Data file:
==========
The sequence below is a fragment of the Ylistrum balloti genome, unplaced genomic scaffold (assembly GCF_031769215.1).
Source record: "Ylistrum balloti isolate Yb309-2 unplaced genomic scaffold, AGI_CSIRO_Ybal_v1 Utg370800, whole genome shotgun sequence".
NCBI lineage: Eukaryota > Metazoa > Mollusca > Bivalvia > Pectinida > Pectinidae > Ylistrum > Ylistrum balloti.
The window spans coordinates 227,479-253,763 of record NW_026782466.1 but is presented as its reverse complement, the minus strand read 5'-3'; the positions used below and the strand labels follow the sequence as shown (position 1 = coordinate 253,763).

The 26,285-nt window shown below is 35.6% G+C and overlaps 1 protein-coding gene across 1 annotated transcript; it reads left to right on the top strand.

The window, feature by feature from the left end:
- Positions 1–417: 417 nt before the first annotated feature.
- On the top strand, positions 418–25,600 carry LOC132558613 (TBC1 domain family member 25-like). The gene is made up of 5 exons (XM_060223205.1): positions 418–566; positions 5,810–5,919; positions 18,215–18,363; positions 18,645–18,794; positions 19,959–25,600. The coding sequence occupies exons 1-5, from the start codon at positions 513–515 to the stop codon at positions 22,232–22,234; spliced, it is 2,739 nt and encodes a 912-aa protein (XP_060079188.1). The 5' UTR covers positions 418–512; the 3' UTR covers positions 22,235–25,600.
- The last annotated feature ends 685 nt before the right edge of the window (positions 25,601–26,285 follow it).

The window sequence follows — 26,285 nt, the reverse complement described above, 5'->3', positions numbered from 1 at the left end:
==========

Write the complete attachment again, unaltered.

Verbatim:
The sequence below is a fragment of the Ylistrum balloti genome, unplaced genomic scaffold (assembly GCF_031769215.1).
Source record: "Ylistrum balloti isolate Yb309-2 unplaced genomic scaffold, AGI_CSIRO_Ybal_v1 Utg370800, whole genome shotgun sequence".
NCBI lineage: Eukaryota > Metazoa > Mollusca > Bivalvia > Pectinida > Pectinidae > Ylistrum > Ylistrum balloti.
The window spans coordinates 227,479-253,763 of record NW_026782466.1 but is presented as its reverse complement, the minus strand read 5'-3'; the positions used below and the strand labels follow the sequence as shown (position 1 = coordinate 253,763).

The 26,285-nt window shown below is 35.6% G+C and overlaps 1 protein-coding gene across 1 annotated transcript; it reads left to right on the top strand.

The window, feature by feature from the left end:
- Positions 1–417: 417 nt before the first annotated feature.
- On the top strand, positions 418–25,600 carry LOC132558613 (TBC1 domain family member 25-like). The gene is made up of 5 exons (XM_060223205.1): positions 418–566; positions 5,810–5,919; positions 18,215–18,363; positions 18,645–18,794; positions 19,959–25,600. The coding sequence occupies exons 1-5, from the start codon at positions 513–515 to the stop codon at positions 22,232–22,234; spliced, it is 2,739 nt and encodes a 912-aa protein (XP_060079188.1). The 5' UTR covers positions 418–512; the 3' UTR covers positions 22,235–25,600.
- The last annotated feature ends 685 nt before the right edge of the window (positions 25,601–26,285 follow it).

The window sequence follows — 26,285 nt, the reverse complement described above, 5'->3', positions numbered from 1 at the left end: